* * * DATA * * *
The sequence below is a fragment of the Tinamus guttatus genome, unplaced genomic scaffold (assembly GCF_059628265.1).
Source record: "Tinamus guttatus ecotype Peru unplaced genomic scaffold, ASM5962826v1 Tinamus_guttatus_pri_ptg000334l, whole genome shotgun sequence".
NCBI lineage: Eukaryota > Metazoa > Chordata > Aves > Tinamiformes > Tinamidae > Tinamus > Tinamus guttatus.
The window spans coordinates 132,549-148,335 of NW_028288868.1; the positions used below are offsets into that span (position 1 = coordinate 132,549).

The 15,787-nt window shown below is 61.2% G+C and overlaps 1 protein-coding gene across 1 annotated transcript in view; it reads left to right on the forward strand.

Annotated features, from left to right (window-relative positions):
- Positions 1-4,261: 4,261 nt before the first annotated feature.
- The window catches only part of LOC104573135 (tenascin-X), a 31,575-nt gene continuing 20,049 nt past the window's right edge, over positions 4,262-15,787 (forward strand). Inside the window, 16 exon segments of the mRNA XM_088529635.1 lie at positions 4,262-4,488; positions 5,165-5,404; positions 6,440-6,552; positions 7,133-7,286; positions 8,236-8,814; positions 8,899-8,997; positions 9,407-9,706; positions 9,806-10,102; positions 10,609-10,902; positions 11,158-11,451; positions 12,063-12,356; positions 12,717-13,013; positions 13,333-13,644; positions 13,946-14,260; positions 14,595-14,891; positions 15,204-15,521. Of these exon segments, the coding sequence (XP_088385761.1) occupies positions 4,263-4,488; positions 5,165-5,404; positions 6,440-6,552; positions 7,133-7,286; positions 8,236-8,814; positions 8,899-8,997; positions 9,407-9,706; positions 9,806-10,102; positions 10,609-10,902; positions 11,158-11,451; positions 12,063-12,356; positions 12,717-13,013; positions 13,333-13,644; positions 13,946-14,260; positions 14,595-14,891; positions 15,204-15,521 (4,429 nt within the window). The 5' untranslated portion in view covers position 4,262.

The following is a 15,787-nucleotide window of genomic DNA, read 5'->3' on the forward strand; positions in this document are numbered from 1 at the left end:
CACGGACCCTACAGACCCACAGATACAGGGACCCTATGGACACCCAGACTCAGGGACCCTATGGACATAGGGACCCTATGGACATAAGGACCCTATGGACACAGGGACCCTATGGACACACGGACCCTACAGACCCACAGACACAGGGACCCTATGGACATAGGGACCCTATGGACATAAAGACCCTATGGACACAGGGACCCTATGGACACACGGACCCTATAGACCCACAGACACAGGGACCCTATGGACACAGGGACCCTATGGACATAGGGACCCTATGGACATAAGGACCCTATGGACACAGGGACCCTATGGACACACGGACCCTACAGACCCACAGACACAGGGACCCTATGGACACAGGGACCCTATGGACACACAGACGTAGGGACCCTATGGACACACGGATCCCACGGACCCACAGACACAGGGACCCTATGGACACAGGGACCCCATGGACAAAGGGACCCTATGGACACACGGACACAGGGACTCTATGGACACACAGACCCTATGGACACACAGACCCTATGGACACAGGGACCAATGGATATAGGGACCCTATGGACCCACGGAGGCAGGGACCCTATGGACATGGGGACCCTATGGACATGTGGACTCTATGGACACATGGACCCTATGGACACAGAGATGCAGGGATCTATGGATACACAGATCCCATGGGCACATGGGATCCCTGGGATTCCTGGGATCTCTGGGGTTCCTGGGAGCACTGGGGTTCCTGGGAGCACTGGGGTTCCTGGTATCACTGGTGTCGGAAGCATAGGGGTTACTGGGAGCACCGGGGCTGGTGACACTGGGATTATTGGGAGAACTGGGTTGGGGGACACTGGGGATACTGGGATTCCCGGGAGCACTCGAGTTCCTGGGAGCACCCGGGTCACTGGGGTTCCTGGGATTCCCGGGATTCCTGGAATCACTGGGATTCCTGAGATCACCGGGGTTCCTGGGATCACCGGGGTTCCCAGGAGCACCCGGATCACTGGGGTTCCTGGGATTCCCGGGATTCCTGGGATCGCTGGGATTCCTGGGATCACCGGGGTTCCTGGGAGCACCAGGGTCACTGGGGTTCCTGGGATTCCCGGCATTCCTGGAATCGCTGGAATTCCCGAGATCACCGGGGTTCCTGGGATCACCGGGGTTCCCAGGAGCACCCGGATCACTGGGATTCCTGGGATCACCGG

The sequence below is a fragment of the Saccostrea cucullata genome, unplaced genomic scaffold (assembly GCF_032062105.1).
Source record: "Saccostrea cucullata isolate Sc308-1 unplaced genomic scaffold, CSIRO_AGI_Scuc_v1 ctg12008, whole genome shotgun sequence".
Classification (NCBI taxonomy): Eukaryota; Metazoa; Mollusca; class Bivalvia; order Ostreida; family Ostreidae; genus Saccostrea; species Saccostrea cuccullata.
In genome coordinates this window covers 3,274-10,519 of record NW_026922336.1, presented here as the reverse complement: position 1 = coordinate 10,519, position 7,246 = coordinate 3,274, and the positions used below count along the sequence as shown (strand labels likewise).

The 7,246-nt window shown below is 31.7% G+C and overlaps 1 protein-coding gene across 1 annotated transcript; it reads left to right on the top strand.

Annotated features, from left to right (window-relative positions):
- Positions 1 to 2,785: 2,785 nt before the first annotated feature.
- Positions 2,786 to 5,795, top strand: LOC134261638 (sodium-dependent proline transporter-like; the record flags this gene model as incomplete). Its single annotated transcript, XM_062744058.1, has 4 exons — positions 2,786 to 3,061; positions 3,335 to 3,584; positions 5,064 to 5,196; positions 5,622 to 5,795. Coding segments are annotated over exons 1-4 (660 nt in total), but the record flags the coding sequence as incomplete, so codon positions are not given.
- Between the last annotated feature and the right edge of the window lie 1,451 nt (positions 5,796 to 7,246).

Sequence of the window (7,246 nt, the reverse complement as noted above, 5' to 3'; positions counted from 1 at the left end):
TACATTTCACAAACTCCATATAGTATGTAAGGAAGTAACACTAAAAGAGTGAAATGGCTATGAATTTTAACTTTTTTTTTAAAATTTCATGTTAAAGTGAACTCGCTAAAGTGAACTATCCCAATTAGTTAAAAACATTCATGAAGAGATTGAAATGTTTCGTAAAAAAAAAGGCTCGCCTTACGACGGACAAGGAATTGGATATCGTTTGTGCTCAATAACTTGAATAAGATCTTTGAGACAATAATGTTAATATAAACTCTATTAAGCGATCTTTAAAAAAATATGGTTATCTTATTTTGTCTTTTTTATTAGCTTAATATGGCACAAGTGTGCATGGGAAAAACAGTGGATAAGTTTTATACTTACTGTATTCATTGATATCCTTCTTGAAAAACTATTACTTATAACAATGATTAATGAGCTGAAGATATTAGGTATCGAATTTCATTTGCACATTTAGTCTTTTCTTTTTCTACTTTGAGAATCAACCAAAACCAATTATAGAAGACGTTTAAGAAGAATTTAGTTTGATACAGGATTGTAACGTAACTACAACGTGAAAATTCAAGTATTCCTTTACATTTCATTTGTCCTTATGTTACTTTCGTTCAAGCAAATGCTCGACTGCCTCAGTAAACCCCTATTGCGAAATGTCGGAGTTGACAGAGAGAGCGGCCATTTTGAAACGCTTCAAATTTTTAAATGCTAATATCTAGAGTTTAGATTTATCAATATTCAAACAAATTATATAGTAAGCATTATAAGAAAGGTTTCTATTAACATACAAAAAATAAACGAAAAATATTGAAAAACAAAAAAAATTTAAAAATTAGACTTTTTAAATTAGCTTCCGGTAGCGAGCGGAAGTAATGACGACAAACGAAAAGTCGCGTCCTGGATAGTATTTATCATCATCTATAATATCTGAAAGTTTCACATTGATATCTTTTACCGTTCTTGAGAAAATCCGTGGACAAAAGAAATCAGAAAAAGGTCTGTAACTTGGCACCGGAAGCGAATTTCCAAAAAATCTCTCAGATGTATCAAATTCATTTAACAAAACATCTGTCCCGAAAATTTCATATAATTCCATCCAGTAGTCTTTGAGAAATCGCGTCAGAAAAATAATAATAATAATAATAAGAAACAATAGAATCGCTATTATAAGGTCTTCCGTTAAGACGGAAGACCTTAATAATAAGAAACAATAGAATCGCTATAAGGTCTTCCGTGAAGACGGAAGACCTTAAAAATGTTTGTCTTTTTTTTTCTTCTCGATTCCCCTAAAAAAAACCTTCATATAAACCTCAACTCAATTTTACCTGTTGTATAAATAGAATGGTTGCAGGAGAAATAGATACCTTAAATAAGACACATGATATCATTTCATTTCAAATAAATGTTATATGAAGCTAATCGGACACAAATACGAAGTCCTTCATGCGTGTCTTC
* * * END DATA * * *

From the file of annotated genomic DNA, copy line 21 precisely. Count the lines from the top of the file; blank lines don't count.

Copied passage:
TACATTTCACAAACTCCATATAGTATGTAAGGAAGTAACACTAAAAGAGTGAAATGGCTATGAATTTTAACTTTTTTTTTAAAATTTCATGTTAAAGTGAACTCGCTAAAGTGAACTATCCCAATTAGTTAAAAACATTCATGAAGAGATTGAAATGTTTCGTAAAAAAAAAGGCTCGCCTTACGACGGACAAGGAATTGGATATCGTTTGTGCTCAATAACTTGAATAAGATCTTTGAGACAATAATGTTAATATAAACTCTATTAAGCGATCTTTAAAAAAATATGGTTATCTTATTTTGTCTTTTTTATTAGCTTAATATGGCACAAGTGTGCATGGGAAAAACAGTGGATAAGTTTTATACTTACTGTATTCATTGATATCCTTCTTGAAAAACTATTACTTATAACAATGATTAATGAGCTGAAGATATTAGGTATCGAATTTCATTTGCACATTTAGTCTTTTCTTTTTCTACTTTGAGAATCAACCAAAACCAATTATAGAAGACGTTTAAGAAGAATTTAGTTTGATACAGGATTGTAACGTAACTACAACGTGAAAATTCAAGTATTCCTTTACATTTCATTTGTCCTTATGTTACTTTCGTTCAAGCAAATGCTCGACTGCCTCAGTAAACCCCTATTGCGAAATGTCGGAGTTGACAGAGAGAGCGGCCATTTTGAAACGCTTCAAATTTTTAAATGCTAATATCTAGAGTTTAGATTTATCAATATTCAAACAAATTATATAGTAAGCATTATAAGAAAGGTTTCTATTAACATACAAAAAATAAACGAAAAATATTGAAAAACAAAAAAAATTTAAAAATTAGACTTTTTAAATTAGCTTCCGGTAGCGAGCGGAAGTAATGACGACAAACGAAAAGTCGCGTCCTGGATAGTATTTATCATCATCTATAATATCTGAAAGTTTCACATTGATATCTTTTACCGTTCTTGAGAAAATCCGTGGACAAAAGAAATCAGAAAAAGGTCTGTAACTTGGCACCGGAAGCGAATTTCCAAAAAATCTCTCAGATGTATCAAATTCATTTAACAAAACATCTGTCCCGAAAATTTCATATAATTCCATCCAGTAGTCTTTGAGAAATCGCGTCAGAAAAATAATAATAATAATAATAAGAAACAATAGAATCGCTATTATAAGGTCTTCCGTTAAGACGGAAGACCTTAATAATAAGAAACAATAGAATCGCTATAAGGTCTTCCGTGAAGACGGAAGACCTTAAAAATGTTTGTCTTTTTTTTTCTTCTCGATTCCCCTAAAAAAAACCTTCATATAAACCTCAACTCAATTTTACCTGTTGTATAAATAGAATGGTTGCAGGAGAAATAGATACCTTAAATAAGACACATGATATCATTTCATTTCAAATAAATGTTATATGAAGCTAATCGGACACAAATACGAAGTCCTTCATGCGTGTCTTC